I squinted and shaded my eyes from the glare of the sun. I saw it all ahead; a series of pink, plastic flags that cordoned off the slide on Dripping Springs Trail. It was inevitable that we'd encounter something like this. The rain had been relentless all week and there was evidence everywhere that the rain had battered the canyon for a lot longer than that.
We were still very much on the edge of the steep, canyon wall. The cliff through which the faint trail was leading us may have even gotten steeper within the last half mile. Now we'd need to climb up and around a field of rocks, boulders, mud, and debris. It was hopefully the last, unexpected stunt that the trickster canyon would throw at us. Skies were clear, the weather was mild, and we were in good spirits and condition. My mind's attention went down to my feet—even they were optimistic, with not a blister or hot spot among them. So, this would be it. Get across this nasty obstacle, do nothing stupid, and we'd be home free. Oh, there would be this little and final climb up 1600 feet but we've come to learn that hiking uphill on a good trail is one of the most rewarding experiences in Grand Canyon.
The slide was larger than it appeared from a distance. The rocks were loose. I could hear some of them roll of the edge as we worked our way up and around the obstruction. While requiring care and attention to circumnavigate, the slide wasn't that bad in and of itself. But, the trail was narrow and exposed, making any margin of error small. But, after five days of wilderness hiking along cliffs and loose footing we were tuned up for this. We negotiated the obstacle rather easily. I only held my breath three times.
Soon we were at the junction of the Hermit Trail and the spot where we'd cached a supply of water on the way down. It seemed like ages ago when we hid the water under some flat rocks. The water was still there, cool from the shaded and hidden spot where we'd placed it. Armed with plenty of water and adrenaline we began the final climb up.
We kept a good pace on this wide and paved portion of the Hermit Trail. The trail had once been the main route into the canyon and remnants of fine handiwork could be seen everywhere, still intact and mostly in good condition. Further down the trail had long ago deteriorated into a mess, but from here to the rim it would be a delight.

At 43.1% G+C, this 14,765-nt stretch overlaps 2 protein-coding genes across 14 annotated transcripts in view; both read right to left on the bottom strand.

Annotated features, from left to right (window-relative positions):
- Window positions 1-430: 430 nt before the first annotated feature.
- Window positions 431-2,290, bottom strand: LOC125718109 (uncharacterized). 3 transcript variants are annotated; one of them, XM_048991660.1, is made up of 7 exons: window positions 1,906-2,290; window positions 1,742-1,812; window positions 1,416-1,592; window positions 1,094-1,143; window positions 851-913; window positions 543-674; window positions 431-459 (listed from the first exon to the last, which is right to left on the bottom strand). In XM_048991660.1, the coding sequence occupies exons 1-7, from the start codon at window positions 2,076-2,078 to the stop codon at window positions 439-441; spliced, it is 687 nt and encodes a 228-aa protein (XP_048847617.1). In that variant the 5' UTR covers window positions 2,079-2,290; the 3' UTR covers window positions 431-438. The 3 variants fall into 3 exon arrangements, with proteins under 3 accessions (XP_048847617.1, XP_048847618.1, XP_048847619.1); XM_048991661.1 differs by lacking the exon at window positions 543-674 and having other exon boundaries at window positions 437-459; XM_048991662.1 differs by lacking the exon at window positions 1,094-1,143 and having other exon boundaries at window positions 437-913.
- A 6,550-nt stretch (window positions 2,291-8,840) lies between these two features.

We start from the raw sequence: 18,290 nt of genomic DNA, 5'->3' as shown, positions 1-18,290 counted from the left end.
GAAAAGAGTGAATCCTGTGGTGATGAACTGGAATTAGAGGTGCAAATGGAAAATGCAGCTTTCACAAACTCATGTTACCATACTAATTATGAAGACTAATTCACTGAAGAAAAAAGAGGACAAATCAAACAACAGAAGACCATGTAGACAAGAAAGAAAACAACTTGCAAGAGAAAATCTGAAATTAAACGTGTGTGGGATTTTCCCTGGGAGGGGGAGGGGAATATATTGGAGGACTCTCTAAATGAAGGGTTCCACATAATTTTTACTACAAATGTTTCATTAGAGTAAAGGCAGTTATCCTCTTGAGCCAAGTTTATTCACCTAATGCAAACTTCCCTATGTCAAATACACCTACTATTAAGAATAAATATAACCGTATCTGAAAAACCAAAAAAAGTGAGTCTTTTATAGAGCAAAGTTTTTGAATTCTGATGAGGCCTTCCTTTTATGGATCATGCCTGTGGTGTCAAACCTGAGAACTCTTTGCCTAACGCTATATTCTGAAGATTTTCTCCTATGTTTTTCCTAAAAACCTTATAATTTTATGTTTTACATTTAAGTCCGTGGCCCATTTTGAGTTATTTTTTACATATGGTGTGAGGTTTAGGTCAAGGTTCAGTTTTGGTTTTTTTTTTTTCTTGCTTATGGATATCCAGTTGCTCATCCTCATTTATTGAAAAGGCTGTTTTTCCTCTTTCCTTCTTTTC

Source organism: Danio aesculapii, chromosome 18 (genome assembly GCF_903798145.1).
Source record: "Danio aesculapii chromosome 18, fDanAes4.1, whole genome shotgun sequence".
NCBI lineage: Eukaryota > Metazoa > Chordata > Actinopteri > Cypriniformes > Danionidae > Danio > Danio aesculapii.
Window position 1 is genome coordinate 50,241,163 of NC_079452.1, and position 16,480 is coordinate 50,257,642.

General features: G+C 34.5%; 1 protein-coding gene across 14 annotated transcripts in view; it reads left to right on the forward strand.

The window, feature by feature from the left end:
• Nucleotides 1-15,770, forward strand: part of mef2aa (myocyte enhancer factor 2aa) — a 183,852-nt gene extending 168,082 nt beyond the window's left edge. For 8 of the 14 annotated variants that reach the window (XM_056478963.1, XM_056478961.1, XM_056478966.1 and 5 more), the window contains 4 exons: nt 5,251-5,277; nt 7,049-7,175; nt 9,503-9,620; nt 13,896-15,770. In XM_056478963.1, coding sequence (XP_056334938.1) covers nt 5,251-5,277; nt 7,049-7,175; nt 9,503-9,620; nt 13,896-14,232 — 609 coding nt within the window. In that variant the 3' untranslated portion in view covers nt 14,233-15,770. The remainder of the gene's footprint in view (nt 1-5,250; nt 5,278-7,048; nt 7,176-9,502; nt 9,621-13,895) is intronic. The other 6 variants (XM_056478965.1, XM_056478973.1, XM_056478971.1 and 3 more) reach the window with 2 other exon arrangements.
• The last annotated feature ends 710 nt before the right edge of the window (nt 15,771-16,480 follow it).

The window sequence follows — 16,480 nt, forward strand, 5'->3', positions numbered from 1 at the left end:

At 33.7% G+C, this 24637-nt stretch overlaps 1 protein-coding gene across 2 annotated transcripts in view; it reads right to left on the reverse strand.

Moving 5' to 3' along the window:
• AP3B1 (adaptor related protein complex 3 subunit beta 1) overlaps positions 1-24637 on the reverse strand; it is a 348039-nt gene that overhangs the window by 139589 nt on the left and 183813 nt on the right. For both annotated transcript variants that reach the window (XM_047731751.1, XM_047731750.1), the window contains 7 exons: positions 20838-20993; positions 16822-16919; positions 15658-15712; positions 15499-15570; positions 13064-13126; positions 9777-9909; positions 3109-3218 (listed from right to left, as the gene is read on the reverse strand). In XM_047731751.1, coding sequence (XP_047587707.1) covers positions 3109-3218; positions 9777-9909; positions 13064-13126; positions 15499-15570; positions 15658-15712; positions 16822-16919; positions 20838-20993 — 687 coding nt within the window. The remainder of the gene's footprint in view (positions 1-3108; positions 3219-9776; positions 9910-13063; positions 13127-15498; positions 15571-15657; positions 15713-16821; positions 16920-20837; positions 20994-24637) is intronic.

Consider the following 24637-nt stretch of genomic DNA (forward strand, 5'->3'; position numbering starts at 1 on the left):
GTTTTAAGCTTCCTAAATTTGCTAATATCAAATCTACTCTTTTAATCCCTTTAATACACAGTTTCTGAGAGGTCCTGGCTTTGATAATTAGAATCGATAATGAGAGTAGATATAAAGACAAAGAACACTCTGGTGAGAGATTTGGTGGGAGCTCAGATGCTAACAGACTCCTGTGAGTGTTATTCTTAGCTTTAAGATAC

Adrenalin and endorphins kicked in as we climbed up millions of years of geological history. We tread past the fossils and deposits of ancient seas, past compacted sand dunes of deserts, and mud flats of tidal basins. Each step brought us thousands of years closer to present-day Arizona and the blessed rim that we so craved. Looking up I started to see blue sky instead of rock. That meant that our final steps were near.
The air got thinner and cooler with our progress. Not only were we climbing up the layers of time, we were traveling through most of the planet's climate zones as well. No longer in the climate zone of the Sonoran Desert, I could smell the intoxicating scent of pine trees. It made me swoon in the rarified atmosphere as our feet were now crunching the white rock of Kaibab Limestone—the top layer of the canyon.
We were home. The land was flat, the parking lot in sight. The rim is worlds away from the innards of Grand Canyon. A portly Texan stood there and looked at us. Another guy stood at his truck with a lit cigarette. A couple of young European guys, speaking in their native tongue walked by us.
"Would you guys take our picture?" I asked one of them. "This is the seventh year of our annual canyon trip and we just got back to the rim!" I added. I put the camera in automatic mode and handed it to him.
"Very heavy," he said as he took the shot.
"Yes it is," I responded. "But it's worth carrying it. There are a lot of photos down there."